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Student Profile: Reuben Jentink
Curriculum and Instruction master's student in the Faculty of Education
I'm an avid runner (albeit now slower than I once was) and an amateur gardener—more interested in flowers than vegetables! I did my undergraduate studies at the University of British Columbia in English (Hons.) with a focus in Indigenous studies. While at UBC, I began working with Hum—or Humanities 101—a small but mighty community-based educational program under the direction of Dr. Margot Leigh Butler. Hum does tuition- and prerequisite-free university-level courses for low-income adult residents of the Downtown Eastside. For roughly seven years I was involved with Hum in a variety of volunteer and paid roles, including running a two year long weekly drop-in reading group at the nə́c̓aʔmat ct Strathcona Branch of the Vancouver Public Library, during which a dedicated group of attendees enthusiastically read aloud to one another Tolkien's _Lord of the Rings_. Before stepping away from my position in the fall of 2021, I was the coordinator of Hum's Writing program.
WHY DID YOU CHOOSE TO COME TO SFU?
I've spent my life on the coast: I grew up in Victoria and moved to Vancouver now over a decade ago. I completed my undergraduate studies at UBC and knew that I didn't want to move away for future studies. I know that convention encourages that we move around; but in looking for graduate programs, I decided that I wanted to linger here, to stay close to all the relations that I'd already made, and close to both my and my partner's families.
HOW WOULD YOU DESCRIBE YOUR RESEARCH OR YOUR PROGRAM TO A FAMILY MEMBER?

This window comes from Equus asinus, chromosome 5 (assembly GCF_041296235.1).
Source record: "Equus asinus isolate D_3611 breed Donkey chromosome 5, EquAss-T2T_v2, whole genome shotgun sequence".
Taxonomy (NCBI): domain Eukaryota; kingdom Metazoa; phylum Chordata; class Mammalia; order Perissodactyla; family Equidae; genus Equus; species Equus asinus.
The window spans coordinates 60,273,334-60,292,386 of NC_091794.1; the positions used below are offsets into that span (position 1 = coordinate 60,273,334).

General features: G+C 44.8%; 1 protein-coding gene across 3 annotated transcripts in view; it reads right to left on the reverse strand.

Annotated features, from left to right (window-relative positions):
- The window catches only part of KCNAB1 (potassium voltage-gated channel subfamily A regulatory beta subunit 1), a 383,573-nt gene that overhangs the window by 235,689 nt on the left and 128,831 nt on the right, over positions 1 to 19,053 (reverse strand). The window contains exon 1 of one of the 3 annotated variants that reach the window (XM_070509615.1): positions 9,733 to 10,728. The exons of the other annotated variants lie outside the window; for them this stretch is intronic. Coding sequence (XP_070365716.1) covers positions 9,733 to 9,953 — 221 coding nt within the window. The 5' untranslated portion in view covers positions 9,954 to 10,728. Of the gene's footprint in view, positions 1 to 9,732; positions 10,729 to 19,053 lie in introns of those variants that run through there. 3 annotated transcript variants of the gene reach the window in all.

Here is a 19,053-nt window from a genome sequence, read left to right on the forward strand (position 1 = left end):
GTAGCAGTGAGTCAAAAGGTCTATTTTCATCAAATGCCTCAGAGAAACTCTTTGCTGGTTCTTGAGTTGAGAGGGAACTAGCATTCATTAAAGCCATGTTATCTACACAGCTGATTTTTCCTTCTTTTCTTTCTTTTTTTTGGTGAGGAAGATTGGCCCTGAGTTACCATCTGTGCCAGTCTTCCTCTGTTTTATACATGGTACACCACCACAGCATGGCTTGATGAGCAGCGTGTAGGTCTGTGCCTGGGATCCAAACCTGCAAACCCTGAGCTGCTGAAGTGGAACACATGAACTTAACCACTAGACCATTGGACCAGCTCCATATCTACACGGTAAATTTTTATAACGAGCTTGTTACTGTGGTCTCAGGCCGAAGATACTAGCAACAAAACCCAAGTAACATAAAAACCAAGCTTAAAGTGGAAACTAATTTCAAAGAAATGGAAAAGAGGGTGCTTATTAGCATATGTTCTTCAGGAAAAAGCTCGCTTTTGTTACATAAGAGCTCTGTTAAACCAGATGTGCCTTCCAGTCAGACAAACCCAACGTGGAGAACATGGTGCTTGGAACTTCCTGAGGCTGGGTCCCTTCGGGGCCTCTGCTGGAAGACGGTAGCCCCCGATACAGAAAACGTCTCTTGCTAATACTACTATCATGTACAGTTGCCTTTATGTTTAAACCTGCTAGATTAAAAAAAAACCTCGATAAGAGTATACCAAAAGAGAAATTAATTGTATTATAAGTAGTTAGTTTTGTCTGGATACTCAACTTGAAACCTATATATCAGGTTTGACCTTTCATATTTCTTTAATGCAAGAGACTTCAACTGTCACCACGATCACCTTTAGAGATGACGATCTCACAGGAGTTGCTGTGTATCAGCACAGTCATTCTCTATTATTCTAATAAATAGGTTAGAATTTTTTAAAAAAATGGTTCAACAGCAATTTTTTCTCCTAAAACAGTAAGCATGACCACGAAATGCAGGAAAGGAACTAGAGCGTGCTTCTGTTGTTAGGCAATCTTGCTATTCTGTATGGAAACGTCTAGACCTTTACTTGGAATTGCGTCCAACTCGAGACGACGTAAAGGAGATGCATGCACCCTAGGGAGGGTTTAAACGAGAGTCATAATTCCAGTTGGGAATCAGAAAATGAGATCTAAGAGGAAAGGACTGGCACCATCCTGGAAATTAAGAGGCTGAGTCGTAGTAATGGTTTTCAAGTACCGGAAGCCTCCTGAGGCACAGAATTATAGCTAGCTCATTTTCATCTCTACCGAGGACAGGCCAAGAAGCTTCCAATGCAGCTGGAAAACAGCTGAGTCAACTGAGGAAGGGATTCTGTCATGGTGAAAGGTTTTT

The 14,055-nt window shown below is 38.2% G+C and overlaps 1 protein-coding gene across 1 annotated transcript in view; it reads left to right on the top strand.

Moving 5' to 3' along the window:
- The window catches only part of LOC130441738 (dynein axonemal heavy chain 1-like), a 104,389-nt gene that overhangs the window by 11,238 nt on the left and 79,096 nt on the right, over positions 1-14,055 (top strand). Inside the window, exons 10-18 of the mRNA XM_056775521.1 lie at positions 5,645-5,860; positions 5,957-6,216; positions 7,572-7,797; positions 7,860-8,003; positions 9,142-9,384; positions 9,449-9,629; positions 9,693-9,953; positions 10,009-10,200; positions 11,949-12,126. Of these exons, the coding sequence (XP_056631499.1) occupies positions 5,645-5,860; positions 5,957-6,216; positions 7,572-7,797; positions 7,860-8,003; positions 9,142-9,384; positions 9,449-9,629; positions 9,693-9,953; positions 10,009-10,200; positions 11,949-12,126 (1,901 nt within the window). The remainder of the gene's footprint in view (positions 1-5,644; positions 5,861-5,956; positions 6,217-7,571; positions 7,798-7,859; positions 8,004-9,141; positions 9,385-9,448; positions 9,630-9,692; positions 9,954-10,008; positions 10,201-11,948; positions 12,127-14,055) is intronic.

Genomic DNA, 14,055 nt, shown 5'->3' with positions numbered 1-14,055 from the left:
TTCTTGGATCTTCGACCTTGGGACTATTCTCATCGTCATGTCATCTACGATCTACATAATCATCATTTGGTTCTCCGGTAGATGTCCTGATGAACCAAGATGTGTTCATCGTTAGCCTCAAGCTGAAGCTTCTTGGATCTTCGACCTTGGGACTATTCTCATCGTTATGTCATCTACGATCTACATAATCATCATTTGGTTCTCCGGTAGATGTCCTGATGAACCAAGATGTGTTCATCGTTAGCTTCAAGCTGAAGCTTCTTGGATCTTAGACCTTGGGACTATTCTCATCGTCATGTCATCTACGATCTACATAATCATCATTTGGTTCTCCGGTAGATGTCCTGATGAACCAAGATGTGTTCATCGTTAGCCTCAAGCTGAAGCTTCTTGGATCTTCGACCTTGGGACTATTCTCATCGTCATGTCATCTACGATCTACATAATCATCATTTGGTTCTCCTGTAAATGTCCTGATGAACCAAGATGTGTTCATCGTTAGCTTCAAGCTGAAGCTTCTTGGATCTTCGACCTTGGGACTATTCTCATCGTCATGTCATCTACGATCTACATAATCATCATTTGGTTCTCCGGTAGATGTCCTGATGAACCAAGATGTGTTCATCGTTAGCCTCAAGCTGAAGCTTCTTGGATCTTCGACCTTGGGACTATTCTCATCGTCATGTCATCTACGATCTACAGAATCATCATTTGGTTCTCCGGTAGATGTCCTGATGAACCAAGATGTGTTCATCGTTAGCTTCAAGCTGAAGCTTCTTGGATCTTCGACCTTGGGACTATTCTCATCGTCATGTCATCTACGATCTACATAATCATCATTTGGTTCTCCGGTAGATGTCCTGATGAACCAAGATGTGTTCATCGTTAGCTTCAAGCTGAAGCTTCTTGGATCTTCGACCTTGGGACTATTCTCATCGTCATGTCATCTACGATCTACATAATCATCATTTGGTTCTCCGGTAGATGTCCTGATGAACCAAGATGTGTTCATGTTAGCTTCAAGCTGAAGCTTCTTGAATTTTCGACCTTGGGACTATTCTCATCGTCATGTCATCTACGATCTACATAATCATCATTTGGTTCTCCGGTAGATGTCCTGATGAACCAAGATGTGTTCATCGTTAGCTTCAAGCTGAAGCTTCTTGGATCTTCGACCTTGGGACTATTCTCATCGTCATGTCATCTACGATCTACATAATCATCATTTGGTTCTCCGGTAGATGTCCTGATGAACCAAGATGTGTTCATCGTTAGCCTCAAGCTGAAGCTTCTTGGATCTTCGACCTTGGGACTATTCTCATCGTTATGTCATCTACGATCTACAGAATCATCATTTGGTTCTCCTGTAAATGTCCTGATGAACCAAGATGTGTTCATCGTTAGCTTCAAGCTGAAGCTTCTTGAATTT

Broadly construed, my research is in critical garden studies and asks, if gardens are an educational space (they are!), then what are we learning from being in them, from spending time in them, from working in them? Since gardening is also a practice—it is something that we do, that we learn to do, and learn from doing—then what are we leaning from doing gardening? Who, in the garden, do we learn from? And in what ways? Through our senses and affective capacities, certainly, as well as through careful observation, participation, and especially through practice. With a background in English studies, I'm also interested in the ways that natural spaces like gardens and parks (whether urban or otherwise) have been narrativized, have been composed, have been written as natural spaces. What sorts of genres and genre conventions orient our relationships to these natural spaces? And what sorts of assumptions or valuations are made in those writings about our relationship to the more-than-human world?
WHAT ARE YOU PARTICULARLY ENJOYING ABOUT YOUR STUDIES/RESEARCH AT SFU?
In the first year of my program, I took a number of fantastic courses—both within my own department (with Dr. Kumari Beck) and outside, in Gender, Women, and Sexuality Studies (with Drs. Coleman Nye and Helen Hok-Sze Leung) and the School for Contemporary Arts. Dr. Coleman Nye's "Dude, Where's My Body?" remains a standout course! My supervisor, Dr. Ann Chinnery's enthusiasm and steady patience with me as I plod along to complete my thesis work over these past few challenging years has been remarkable.
HAVE YOU BEEN THE RECIPIENT OF ANY MAJOR OR DONOR-FUNDED AWARDS? IF SO, PLEASE TELL US WHICH ONES AND A LITTLE ABOUT HOW THE AWARDS HAVE IMPACTED YOUR STUDIES AND/OR RESEARCH.
I have received a number of departmental graduate fellowships over the course of my degree.
Contact : email@example.com